Born in 1931 in Rameshwaram, a quiet coastal fishing village in the south India into a fisherman family, he pursued his studies in physics and aerospace engineering. Thereon, he joined the Defence Research and Development Organisation (DRDO), the Indian organisation under the defence ministry. He later went on to join the Indian Space Research Organisation (ISRO)- the Indian equivalent of NASA, where he became the project director of India's first satellite launch vehicle (SLV III).
Kalam in the 1970s oversaw the development of India's ballistic missile technology. He went on to head India's guided missile programme over the years and was the Chief Scientific Advisor to the Prime Minister of India. In the 1990s, he was the main scientist in charge of India's thermonuclear bomb project- the Pokhran II that saw nuclear tests in May 1998, a role he was so popular in that he was called the 'Missile Man of India'.
He was elected President of India in 2002 when he revolutionized the office making it more open to the public, thus earning the nickname the 'People's President'. He stepped down in 2007 not wishing to be elected for a second term but rather wishing to return to civilian life. He was popular among young children and the youth and made ways to reach out to them by way of lectures and visits.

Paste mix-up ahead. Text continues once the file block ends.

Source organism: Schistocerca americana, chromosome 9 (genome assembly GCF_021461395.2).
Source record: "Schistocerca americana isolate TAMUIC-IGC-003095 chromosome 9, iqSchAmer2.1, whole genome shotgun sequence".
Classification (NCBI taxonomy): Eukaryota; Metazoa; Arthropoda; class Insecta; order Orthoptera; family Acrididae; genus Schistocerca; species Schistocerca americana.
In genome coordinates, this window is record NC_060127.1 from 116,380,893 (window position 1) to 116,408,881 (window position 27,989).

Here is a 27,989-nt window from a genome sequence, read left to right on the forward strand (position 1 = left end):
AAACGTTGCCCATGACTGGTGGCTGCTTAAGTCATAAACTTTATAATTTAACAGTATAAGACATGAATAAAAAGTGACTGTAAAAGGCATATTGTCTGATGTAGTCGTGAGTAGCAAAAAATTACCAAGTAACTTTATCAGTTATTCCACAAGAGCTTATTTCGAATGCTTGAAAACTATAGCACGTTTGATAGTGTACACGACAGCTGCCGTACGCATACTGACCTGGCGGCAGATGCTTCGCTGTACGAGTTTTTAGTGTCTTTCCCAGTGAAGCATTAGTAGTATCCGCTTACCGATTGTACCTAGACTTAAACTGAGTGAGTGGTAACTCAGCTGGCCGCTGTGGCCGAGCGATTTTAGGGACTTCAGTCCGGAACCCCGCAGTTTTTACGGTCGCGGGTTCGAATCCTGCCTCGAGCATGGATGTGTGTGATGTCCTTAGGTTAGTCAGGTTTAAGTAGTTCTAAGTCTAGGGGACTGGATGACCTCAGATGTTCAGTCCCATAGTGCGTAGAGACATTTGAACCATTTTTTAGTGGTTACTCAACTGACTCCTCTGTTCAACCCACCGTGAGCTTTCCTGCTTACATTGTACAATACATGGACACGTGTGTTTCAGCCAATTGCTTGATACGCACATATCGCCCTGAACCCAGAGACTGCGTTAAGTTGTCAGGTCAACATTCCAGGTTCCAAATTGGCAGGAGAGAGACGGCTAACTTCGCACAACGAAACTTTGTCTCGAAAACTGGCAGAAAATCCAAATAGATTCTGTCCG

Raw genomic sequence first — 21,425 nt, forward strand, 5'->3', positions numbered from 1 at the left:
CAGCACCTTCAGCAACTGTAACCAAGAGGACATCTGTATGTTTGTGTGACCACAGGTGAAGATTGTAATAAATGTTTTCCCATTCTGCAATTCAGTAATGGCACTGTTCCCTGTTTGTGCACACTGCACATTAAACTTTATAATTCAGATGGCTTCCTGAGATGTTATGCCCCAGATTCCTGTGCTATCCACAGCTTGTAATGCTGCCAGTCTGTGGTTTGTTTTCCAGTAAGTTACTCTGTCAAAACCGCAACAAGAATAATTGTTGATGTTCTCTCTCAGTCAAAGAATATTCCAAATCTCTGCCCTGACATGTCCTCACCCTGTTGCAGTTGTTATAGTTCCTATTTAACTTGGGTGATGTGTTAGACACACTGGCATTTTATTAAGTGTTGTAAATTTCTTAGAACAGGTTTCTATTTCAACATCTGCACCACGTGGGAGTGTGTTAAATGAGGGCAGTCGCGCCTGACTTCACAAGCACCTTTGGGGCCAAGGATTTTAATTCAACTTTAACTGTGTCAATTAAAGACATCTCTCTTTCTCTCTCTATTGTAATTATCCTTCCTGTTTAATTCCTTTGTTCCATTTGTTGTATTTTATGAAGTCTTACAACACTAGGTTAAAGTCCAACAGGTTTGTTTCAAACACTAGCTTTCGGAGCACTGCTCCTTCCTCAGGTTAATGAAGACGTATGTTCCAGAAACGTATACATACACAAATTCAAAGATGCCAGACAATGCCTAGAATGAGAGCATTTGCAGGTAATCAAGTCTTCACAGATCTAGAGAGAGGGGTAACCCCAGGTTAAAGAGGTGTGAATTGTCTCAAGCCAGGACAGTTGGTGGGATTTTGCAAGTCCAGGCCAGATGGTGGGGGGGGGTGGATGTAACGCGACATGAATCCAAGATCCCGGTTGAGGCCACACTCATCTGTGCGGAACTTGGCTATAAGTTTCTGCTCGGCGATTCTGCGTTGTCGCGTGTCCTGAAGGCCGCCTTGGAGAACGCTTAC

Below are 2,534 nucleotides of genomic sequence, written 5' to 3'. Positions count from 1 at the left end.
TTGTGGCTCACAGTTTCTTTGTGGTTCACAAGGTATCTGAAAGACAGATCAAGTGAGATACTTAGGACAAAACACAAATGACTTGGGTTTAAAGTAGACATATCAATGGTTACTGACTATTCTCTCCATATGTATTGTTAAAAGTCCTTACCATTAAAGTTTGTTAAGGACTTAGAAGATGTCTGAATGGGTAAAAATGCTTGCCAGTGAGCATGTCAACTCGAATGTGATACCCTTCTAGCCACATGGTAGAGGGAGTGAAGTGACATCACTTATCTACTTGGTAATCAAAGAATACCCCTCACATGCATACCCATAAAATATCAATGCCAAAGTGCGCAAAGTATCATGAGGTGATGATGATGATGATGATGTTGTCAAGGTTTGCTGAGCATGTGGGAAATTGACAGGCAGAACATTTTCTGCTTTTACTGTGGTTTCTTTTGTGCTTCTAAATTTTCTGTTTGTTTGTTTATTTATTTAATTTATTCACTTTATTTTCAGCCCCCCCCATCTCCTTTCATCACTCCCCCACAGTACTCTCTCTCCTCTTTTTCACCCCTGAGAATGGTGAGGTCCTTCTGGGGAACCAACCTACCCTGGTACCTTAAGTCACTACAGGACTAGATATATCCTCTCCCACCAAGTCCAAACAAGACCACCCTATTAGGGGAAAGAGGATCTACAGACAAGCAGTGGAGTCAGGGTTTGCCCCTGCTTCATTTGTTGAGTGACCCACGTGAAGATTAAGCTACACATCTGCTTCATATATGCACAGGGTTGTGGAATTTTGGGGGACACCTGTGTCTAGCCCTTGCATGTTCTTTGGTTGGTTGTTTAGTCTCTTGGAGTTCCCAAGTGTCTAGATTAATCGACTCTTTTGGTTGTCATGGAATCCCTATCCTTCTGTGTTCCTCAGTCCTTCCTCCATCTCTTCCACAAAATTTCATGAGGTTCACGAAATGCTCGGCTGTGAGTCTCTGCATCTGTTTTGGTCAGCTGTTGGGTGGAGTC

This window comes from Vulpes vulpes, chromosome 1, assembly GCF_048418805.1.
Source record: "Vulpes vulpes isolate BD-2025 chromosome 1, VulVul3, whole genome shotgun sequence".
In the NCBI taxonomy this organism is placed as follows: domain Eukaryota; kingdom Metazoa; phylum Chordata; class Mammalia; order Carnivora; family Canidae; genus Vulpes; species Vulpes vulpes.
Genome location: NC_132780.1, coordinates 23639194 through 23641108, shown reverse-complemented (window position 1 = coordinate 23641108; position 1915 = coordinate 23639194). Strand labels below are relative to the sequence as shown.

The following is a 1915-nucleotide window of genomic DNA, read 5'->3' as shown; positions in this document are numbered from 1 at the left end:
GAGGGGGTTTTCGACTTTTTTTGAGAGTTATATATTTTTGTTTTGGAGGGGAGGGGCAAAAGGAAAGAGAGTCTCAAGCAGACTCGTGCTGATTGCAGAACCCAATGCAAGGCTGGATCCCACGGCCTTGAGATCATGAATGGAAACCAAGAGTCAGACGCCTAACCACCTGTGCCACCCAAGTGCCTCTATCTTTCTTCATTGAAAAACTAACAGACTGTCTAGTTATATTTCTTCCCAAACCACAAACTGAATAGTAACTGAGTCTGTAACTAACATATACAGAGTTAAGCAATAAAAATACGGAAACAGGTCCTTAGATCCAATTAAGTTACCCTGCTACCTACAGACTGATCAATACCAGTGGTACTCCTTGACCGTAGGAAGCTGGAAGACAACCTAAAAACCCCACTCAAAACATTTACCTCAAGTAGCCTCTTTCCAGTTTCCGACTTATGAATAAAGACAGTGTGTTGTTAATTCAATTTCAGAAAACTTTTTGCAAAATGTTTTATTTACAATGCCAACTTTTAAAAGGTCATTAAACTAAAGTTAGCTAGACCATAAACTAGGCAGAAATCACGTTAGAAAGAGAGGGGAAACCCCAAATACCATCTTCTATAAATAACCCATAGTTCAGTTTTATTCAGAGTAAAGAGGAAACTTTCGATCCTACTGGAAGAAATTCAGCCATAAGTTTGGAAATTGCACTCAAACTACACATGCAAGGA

In his post presidential years he was a visiting professor across various academic and research institutions across India. He penned many books including his bestseller autobiography 'Wings of Fire'. He believed his work on India's nuclear programme was in India's interest to assert its position as a future superpower. Kalam was awarded many other medals including the King Charles II medal, the Von Braun award and honorary doctorates from many universities.
A seven day mourning has been declared by the Government of India on the occasion of passing away of Dr. Abdul Kalam.